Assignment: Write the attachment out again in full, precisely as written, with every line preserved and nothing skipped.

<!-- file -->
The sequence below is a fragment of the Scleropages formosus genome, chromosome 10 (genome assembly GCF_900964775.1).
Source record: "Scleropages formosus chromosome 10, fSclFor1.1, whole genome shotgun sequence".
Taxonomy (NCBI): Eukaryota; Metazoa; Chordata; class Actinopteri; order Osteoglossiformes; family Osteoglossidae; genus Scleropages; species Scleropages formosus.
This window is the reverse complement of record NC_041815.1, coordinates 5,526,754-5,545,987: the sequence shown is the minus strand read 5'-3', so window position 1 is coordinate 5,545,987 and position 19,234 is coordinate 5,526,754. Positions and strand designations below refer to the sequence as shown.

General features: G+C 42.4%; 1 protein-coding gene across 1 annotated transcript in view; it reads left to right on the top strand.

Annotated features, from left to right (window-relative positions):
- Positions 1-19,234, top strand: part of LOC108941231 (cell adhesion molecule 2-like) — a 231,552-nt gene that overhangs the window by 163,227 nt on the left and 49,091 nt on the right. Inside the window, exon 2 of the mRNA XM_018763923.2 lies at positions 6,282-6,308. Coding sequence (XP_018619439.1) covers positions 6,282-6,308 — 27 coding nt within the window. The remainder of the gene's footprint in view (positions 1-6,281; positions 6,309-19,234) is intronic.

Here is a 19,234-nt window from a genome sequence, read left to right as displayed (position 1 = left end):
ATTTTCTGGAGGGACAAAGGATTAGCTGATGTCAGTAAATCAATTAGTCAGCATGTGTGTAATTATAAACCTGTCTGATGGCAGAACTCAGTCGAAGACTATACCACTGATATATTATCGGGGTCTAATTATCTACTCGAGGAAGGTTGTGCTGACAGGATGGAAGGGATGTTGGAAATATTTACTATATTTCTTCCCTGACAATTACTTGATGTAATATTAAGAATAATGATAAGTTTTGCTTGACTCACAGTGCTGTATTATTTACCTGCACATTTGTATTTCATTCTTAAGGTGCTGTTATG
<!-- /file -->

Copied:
The sequence below is a fragment of the Scleropages formosus genome, chromosome 10 (genome assembly GCF_900964775.1).
Source record: "Scleropages formosus chromosome 10, fSclFor1.1, whole genome shotgun sequence".
Taxonomy (NCBI): Eukaryota; Metazoa; Chordata; class Actinopteri; order Osteoglossiformes; family Osteoglossidae; genus Scleropages; species Scleropages formosus.
This window is the reverse complement of record NC_041815.1, coordinates 5,526,754-5,545,987: the sequence shown is the minus strand read 5'-3', so window position 1 is coordinate 5,545,987 and position 19,234 is coordinate 5,526,754. Positions and strand designations below refer to the sequence as shown.

General features: G+C 42.4%; 1 protein-coding gene across 1 annotated transcript in view; it reads left to right on the top strand.

Annotated features, from left to right (window-relative positions):
- Positions 1-19,234, top strand: part of LOC108941231 (cell adhesion molecule 2-like) — a 231,552-nt gene that overhangs the window by 163,227 nt on the left and 49,091 nt on the right. Inside the window, exon 2 of the mRNA XM_018763923.2 lies at positions 6,282-6,308. Coding sequence (XP_018619439.1) covers positions 6,282-6,308 — 27 coding nt within the window. The remainder of the gene's footprint in view (positions 1-6,281; positions 6,309-19,234) is intronic.

Here is a 19,234-nt window from a genome sequence, read left to right as displayed (position 1 = left end):
ATTTTCTGGAGGGACAAAGGATTAGCTGATGTCAGTAAATCAATTAGTCAGCATGTGTGTAATTATAAACCTGTCTGATGGCAGAACTCAGTCGAAGACTATACCACTGATATATTATCGGGGTCTAATTATCTACTCGAGGAAGGTTGTGCTGACAGGATGGAAGGGATGTTGGAAATATTTACTATATTTCTTCCCTGACAATTACTTGATGTAATATTAAGAATAATGATAAGTTTTGCTTGACTCACAGTGCTGTATTATTTACCTGCACATTTGTATTTCATTCTTAAGGTGCTGTTATG